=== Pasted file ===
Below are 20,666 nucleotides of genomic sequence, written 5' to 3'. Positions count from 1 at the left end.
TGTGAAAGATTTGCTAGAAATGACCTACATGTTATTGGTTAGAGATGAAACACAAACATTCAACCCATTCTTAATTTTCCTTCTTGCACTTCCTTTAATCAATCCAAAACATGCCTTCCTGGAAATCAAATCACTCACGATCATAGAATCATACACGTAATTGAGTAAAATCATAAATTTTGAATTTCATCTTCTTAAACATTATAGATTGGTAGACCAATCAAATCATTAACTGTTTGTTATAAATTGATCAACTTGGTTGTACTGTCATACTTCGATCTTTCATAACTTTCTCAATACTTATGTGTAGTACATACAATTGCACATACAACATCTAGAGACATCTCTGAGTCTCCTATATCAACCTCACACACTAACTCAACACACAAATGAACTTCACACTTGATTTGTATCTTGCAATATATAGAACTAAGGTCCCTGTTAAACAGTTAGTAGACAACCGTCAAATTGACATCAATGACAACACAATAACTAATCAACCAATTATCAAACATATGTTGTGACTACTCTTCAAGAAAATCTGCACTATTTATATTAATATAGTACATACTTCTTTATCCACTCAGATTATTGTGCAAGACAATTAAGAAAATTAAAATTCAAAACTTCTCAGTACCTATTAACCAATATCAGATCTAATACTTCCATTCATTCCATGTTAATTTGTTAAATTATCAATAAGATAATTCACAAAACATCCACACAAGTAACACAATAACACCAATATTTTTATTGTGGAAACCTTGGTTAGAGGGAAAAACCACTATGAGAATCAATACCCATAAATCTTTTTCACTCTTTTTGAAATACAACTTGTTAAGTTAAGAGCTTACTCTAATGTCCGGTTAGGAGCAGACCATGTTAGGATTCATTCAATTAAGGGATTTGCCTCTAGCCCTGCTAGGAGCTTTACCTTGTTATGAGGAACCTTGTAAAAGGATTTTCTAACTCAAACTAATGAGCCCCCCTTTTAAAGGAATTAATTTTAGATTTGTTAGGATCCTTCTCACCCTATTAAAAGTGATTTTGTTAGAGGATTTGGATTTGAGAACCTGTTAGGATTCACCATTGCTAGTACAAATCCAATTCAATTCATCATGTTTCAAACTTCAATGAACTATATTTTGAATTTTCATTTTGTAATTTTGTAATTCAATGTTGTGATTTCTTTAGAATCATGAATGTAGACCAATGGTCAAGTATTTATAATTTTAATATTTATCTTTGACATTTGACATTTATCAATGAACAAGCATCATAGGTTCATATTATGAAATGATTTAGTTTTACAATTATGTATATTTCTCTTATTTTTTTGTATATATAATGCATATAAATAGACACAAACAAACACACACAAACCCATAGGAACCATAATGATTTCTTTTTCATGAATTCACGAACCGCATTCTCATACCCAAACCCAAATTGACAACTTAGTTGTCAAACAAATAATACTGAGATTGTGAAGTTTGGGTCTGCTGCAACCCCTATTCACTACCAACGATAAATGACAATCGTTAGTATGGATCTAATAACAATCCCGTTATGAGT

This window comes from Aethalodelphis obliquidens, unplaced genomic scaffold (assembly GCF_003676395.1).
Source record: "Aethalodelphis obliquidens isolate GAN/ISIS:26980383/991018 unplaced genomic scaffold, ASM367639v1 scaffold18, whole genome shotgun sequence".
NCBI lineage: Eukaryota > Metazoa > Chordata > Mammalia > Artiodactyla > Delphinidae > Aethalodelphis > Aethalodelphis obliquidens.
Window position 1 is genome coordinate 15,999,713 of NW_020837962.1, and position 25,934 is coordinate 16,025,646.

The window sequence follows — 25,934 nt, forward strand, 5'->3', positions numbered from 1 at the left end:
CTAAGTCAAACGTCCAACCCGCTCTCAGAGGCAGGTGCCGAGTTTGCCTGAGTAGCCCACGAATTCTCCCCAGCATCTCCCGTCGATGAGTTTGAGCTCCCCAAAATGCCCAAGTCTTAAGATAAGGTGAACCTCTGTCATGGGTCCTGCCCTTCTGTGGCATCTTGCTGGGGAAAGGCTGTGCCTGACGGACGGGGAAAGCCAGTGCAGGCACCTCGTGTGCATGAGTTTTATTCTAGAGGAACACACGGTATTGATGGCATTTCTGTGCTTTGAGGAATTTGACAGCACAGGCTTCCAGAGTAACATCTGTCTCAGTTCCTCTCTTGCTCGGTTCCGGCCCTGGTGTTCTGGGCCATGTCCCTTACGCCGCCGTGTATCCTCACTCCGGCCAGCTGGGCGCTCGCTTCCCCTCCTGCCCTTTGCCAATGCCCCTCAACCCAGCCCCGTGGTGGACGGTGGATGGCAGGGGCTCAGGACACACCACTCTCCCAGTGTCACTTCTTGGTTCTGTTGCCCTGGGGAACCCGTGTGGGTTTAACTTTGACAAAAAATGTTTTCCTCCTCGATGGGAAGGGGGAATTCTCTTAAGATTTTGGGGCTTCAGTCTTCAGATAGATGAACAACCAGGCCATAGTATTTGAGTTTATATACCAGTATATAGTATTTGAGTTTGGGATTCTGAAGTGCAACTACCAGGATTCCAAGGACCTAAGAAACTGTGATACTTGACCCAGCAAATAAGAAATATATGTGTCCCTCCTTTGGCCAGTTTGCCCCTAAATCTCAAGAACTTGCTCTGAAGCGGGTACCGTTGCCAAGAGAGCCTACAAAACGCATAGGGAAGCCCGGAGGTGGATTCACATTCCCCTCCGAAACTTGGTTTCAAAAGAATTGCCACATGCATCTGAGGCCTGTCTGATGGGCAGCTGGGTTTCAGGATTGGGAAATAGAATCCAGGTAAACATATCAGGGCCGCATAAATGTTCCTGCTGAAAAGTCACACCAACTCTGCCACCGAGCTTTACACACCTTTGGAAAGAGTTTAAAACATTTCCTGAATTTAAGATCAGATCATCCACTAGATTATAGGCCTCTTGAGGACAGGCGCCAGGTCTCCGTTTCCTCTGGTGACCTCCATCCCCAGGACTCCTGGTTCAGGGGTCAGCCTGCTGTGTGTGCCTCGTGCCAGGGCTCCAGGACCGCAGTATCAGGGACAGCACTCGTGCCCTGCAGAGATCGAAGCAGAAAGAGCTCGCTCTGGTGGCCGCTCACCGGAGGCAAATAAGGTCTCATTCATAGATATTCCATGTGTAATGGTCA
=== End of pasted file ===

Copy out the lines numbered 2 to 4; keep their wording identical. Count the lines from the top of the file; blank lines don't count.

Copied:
TGTGAAAGATTTGCTAGAAATGACCTACATGTTATTGGTTAGAGATGAAACACAAACATTCAACCCATTCTTAATTTTCCTTCTTGCACTTCCTTTAATCAATCCAAAACATGCCTTCCTGGAAATCAAATCACTCACGATCATAGAATCATACACGTAATTGAGTAAAATCATAAATTTTGAATTTCATCTTCTTAAACATTATAGATTGGTAGACCAATCAAATCATTAACTGTTTGTTATAAATTGATCAACTTGGTTGTACTGTCATACTTCGATCTTTCATAACTTTCTCAATACTTATGTGTAGTACATACAATTGCACATACAACATCTAGAGACATCTCTGAGTCTCCTATATCAACCTCACACACTAACTCAACACACAAATGAACTTCACACTTGATTTGTATCTTGCAATATATAGAACTAAGGTCCCTGTTAAACAGTTAGTAGACAACCGTCAAATTGACATCAATGACAACACAATAACTAATCAACCAATTATCAAACATATGTTGTGACTACTCTTCAAGAAAATCTGCACTATTTATATTAATATAGTACATACTTCTTTATCCACTCAGATTATTGTGCAAGACAATTAAGAAAATTAAAATTCAAAACTTCTCAGTACCTATTAACCAATATCAGATCTAATACTTCCATTCATTCCATGTTAATTTGTTAAATTATCAATAAGATAATTCACAAAACATCCACACAAGTAACACAATAACACCAATATTTTTATTGTGGAAACCTTGGTTAGAGGGAAAAACCACTATGAGAATCAATACCCATAAATCTTTTTCACTCTTTTTGAAATACAACTTGTTAAGTTAAGAGCTTACTCTAATGTCCGGTTAGGAGCAGACCATGTTAGGATTCATTCAATTAAGGGATTTGCCTCTAGCCCTGCTAGGAGCTTTACCTTGTTATGAGGAACCTTGTAAAAGGATTTTCTAACTCAAACTAATGAGCCCCCCTTTTAAAGGAATTAATTTTAGATTTGTTAGGATCCTTCTCACCCTATTAAAAGTGATTTTGTTAGAGGATTTGGATTTGAGAACCTGTTAGGATTCACCATTGCTAGTACAAATCCAATTCAATTCATCATGTTTCAAACTTCAATGAACTATATTTTGAATTTTCATTTTGTAATTTTGTAATTCAATGTTGTGATTTCTTTAGAATCATGAATGTAGACCAATGGTCAAGTATTTATAATTTTAATATTTATCTTTGACATTTGACATTTATCAATGAACAAGCATCATAGGTTCATATTATGAAATGATTTAGTTTTACAATTATGTATATTTCTCTTATTTTTTTGTATATATAATGCATATAAATAGACACAAACAAACACACACAAACCCATAGGAACCATAATGATTTCTTTTTCATGAATTCACGAACCGCATTCTCATACCCAAACCCAAATTGACAACTTAGTTGTCAAACAAATAATACTGAGATTGTGAAGTTTGGGTCTGCTGCAACCCCTATTCACTACCAACGATAAATGACAATCGTTAGTATGGATCTAATAACAATCCCGTTATGAGT

This window comes from Aethalodelphis obliquidens, unplaced genomic scaffold (assembly GCF_003676395.1).
Source record: "Aethalodelphis obliquidens isolate GAN/ISIS:26980383/991018 unplaced genomic scaffold, ASM367639v1 scaffold18, whole genome shotgun sequence".